Re:It's their own fault (4, Insightful)

ZorinLynx (31751) | more than 8 years ago | (#14265186)

I think jailing people for such pathetic white collar crimes is ridiculous.

They're not a danger to society; if you want to punish them, take away their computers or something. But jail? Come on!

Jail should be reserved for murderers, rapists and other violent types. Not people who write software for trading music on the Internet.

Why are governments so damn messed up?

-Z

Re:It's their own fault (1, Insightful)

Anonymous Coward | more than 8 years ago | (#14265285)

how about the guy that steals a billion dollars and results in a few hundred thousand people to lose their jobs?

is that deserving of jail?

Re:It's their own fault (0)

Anonymous Coward | more than 8 years ago | (#14265793)

No, I don't think that is deserving of jail.

Just take the money from him, give it back to the people it was stolen from, and have him flogged/caned/etc.

What does putting this guy in jail get anyone? The taxpayers now have to pay for his incarceration, and is anyone really safer? You really think this guy is going to get away with something like this again?

Jail is just a shitty form of revenge for most cases.

Re:It's their own fault (4, Insightful)

Ucklak (755284) | more than 8 years ago | (#14265306)

That's a damn good point.
I don't want murderers or rapists on my streets, at all. Get em out.

But jailing someone for stealing a digital 'copy' where it doesn't hurt anyone is ridiculous.
So the content creator maybe lost out on a 'lost' sale. Let that content provider SUE for monetary damages if need be.

Now if the person makes digital copies for profit, then I'm for jail time because they hurt commerce and busines in general.

Re:It's their own fault (1)

DaHat (247651) | more than 8 years ago | (#14265316)

I agree with the other poster. Your idea is quite naive as it ignores all of the criminals who may have committed non-violent crime.

So if I break into my local Best Buy at 3am, steal all of their iPods and plasma tv's and sell them on eBay and if convicted I get... house arrest?

Re:It's their own fault (1)

nelsonal (549144) | more than 8 years ago | (#14265527)

You should have to pay them back at full retail for the amount of the iPods and plasmas you took. Plus a kicker to the state for having to round your loopy butt up.

Re:It's their own fault (1)

Headcase88 (828620) | more than 8 years ago | (#14265652)

And if you don't get caught you're off scott-free. The worst that can happen is you lose what you stole and have to pay a little kicker. Let's see what happens to theft rates when fear of jail time is removed.

Re:It's their own fault (4, Insightful)

jasen666 (88727) | more than 8 years ago | (#14265656)

Sure, that's what the ankle bracelets are for. Program the thing sound the alarm if he goes anywhere other than his home or his work.
This way, our legal system isn't spending my tax money housing and feeding his ass, and he's forced to work to pay off what was stolen.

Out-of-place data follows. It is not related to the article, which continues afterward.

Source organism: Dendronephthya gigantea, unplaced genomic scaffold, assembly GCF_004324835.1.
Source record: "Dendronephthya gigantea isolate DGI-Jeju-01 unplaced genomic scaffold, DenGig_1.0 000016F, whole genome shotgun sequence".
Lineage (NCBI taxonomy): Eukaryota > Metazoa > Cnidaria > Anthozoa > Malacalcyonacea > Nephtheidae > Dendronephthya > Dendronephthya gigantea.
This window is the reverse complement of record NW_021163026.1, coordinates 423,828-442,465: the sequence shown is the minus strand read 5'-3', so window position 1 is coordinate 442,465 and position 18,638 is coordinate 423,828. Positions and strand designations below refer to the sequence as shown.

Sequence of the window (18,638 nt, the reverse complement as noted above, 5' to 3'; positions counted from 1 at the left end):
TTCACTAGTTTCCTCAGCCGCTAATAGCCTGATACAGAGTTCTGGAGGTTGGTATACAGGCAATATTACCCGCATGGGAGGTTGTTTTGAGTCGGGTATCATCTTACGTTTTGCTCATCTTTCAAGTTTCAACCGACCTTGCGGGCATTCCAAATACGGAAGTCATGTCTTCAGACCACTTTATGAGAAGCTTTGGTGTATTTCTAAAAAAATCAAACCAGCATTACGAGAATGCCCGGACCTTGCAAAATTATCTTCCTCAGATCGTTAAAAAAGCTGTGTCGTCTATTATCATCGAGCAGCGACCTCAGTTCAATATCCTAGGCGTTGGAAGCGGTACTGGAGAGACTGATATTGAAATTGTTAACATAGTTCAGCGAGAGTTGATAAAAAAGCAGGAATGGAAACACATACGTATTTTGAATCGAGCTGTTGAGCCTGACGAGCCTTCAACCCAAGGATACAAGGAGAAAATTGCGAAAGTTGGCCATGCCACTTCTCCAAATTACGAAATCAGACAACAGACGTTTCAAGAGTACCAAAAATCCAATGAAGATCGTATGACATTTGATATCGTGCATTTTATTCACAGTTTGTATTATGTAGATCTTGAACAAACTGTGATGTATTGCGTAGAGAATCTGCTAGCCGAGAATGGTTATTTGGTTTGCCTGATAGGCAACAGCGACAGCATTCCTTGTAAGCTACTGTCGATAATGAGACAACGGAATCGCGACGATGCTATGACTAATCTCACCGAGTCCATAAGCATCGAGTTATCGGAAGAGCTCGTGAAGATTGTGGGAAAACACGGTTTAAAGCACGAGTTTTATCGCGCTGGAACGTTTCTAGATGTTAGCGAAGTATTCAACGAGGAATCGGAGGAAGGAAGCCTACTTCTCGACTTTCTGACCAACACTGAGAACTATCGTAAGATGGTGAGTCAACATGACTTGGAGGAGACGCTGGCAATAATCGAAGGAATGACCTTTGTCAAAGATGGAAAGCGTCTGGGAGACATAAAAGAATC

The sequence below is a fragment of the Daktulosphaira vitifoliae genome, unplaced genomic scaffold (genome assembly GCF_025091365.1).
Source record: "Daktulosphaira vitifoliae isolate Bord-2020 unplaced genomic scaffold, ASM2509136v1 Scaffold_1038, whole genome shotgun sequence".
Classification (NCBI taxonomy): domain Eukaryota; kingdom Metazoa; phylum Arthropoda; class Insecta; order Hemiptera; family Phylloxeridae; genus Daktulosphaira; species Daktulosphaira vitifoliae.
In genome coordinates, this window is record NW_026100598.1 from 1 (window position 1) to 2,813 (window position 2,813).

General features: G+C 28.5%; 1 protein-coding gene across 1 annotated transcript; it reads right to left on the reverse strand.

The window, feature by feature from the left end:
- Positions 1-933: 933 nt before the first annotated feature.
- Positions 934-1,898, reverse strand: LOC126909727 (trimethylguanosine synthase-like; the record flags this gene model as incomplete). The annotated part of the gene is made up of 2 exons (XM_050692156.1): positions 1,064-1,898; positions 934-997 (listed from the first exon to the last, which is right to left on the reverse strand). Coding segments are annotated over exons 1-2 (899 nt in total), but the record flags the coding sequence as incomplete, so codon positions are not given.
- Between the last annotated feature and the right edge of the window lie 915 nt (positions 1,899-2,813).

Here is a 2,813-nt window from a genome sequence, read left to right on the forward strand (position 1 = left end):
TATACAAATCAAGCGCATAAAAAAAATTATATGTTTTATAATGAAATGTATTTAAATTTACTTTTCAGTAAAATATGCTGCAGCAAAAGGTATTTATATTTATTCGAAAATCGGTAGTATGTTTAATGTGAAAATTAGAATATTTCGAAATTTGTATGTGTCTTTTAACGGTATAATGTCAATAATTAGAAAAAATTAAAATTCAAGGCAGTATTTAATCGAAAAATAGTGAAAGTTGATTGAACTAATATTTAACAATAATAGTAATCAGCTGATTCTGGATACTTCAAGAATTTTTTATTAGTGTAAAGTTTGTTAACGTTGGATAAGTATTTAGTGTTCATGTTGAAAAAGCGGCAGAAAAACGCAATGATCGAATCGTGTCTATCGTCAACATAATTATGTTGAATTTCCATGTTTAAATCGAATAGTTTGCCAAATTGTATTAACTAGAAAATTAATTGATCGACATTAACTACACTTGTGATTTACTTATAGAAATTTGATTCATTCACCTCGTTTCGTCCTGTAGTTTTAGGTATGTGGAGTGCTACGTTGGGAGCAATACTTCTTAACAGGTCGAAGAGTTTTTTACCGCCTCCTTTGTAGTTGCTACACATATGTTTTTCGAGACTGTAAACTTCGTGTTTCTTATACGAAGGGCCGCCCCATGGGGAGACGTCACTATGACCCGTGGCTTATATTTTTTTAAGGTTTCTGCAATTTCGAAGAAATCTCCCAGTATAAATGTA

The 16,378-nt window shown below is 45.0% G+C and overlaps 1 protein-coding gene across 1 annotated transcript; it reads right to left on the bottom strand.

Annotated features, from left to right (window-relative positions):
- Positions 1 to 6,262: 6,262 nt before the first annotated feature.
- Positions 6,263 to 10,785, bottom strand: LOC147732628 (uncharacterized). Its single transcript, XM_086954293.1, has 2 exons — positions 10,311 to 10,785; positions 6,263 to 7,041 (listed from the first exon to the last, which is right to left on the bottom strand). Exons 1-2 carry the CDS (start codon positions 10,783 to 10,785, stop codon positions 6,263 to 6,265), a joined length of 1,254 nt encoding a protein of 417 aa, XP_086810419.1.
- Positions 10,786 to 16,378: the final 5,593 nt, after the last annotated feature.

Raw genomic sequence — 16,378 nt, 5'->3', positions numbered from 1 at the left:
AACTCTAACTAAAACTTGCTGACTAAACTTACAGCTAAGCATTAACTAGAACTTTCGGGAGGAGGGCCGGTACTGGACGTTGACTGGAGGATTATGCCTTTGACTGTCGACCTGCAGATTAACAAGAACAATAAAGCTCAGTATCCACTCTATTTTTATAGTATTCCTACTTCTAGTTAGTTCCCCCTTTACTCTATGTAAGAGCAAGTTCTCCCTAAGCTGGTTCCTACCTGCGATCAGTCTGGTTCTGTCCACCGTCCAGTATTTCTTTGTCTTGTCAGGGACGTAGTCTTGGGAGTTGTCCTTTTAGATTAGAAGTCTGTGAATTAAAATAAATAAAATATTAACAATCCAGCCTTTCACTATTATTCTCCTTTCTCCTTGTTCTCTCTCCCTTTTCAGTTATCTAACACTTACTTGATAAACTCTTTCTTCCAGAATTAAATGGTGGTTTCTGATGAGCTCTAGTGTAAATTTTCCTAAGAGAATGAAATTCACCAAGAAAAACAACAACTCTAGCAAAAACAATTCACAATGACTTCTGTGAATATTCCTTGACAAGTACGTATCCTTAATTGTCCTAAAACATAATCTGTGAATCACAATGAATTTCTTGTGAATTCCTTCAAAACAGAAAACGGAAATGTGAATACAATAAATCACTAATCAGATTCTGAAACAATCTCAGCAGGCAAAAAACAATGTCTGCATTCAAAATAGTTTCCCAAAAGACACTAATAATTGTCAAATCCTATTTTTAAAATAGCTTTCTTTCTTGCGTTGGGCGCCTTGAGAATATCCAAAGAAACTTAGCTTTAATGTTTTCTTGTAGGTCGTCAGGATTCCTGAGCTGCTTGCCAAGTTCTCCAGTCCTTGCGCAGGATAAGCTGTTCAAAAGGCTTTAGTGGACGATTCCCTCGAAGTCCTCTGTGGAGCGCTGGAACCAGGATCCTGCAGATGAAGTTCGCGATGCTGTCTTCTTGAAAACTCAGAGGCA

Now, if he had used a gun and robbed the place, he's a menace and should be locked up.
But most white collar criminals are generally just idiots that don't want to hurt people, just wanted to steal something. Don't lock them up and make us pay for them. Put their asses to work and make them pay it back.

Re:It's their own fault (1)

GigsVT (208848) | more than 8 years ago | (#14265207)

Kazaa's ownership is as close to P2P as you can get, with fake corporate entities all over the place and other sleezy business tactics designed to make them hard to be held accountable.

They aren't martyrs. If they hadn't latched onto this thing they'd probably be running drugs or operating some sort of pyramid scheme.

Re:It's their own fault (4, Insightful)

Catbeller (118204) | more than 8 years ago | (#14265385)

Since we'll have GPS in our phones, accessible at will by spooks and cops; cameras on every corner, every highway; DNA catalogued against our will; health care taken away at the whim of unknown lords, drug testing at will by our employers; unacceptable speech not permitted on private property (almost anywhere you shop or work or park...) free speech in public monitored by the military, spooks, and the dominant political party; laws that make everyone in the world a criminal; the ability to vote taken away if we're convicted on any of these new "felonies"; and all of us subject to recordings of everything we ever do on the internet (which soon will be surfing, TV, phone, all our purchases, text messages), the ability to run for office taken away if "they" decide to broadcast any of your recorded pecadillos...

We're to be numbered, watched, recorded, arrested at will, fired at will, paid slave wages per a "free" market that somehow can't pay workers but pays the bosses ever increasing millions.

Prison can be defined as what YOU can do compared to what your jailers can do, or do to you.

How, exactly, are we all now NOT in prison? Of course, I'm speaking of the U.S, but I assume Australia isn't exactly shrinking from doing the same as the US and the EU.

This is the most important subject in all our lives. We're being locked up, and we're helping them do it.

dude, where's my toilet paper?! (-1, Offtopic)

Anonymous Coward | more than 8 years ago | (#14264940)

Man, I just took a massive shit and it came shooting out of my ass sideways so fast that it made my nutts rattle against my legs like a dinner bell.

Very ONtopic! (-1, Offtopic)

Anonymous Coward | more than 8 years ago | (#14265071)

> Man, I just took a massive shit and it came shooting out of my ass sideways so fast that it made my nutts rattle against my legs like a dinner bell.

And just how is that Offtopic? Hmm?! It is BECAUSE of Kazaa that I'm typing these to you from our communal library.

--Inmate #1345, San Quentin

Elimination (5, Funny)

CmdrGravy (645153) | more than 8 years ago | (#14264947)

I'm surprised the movie industry doesn't just have them shot and be done with it, it'd be cheaper in the long term and the relative evilness of the act wouldn't impact there current evilness quotient too much.

Re:Elimination (3, Funny)

JonN (895435) | more than 8 years ago | (#14264971)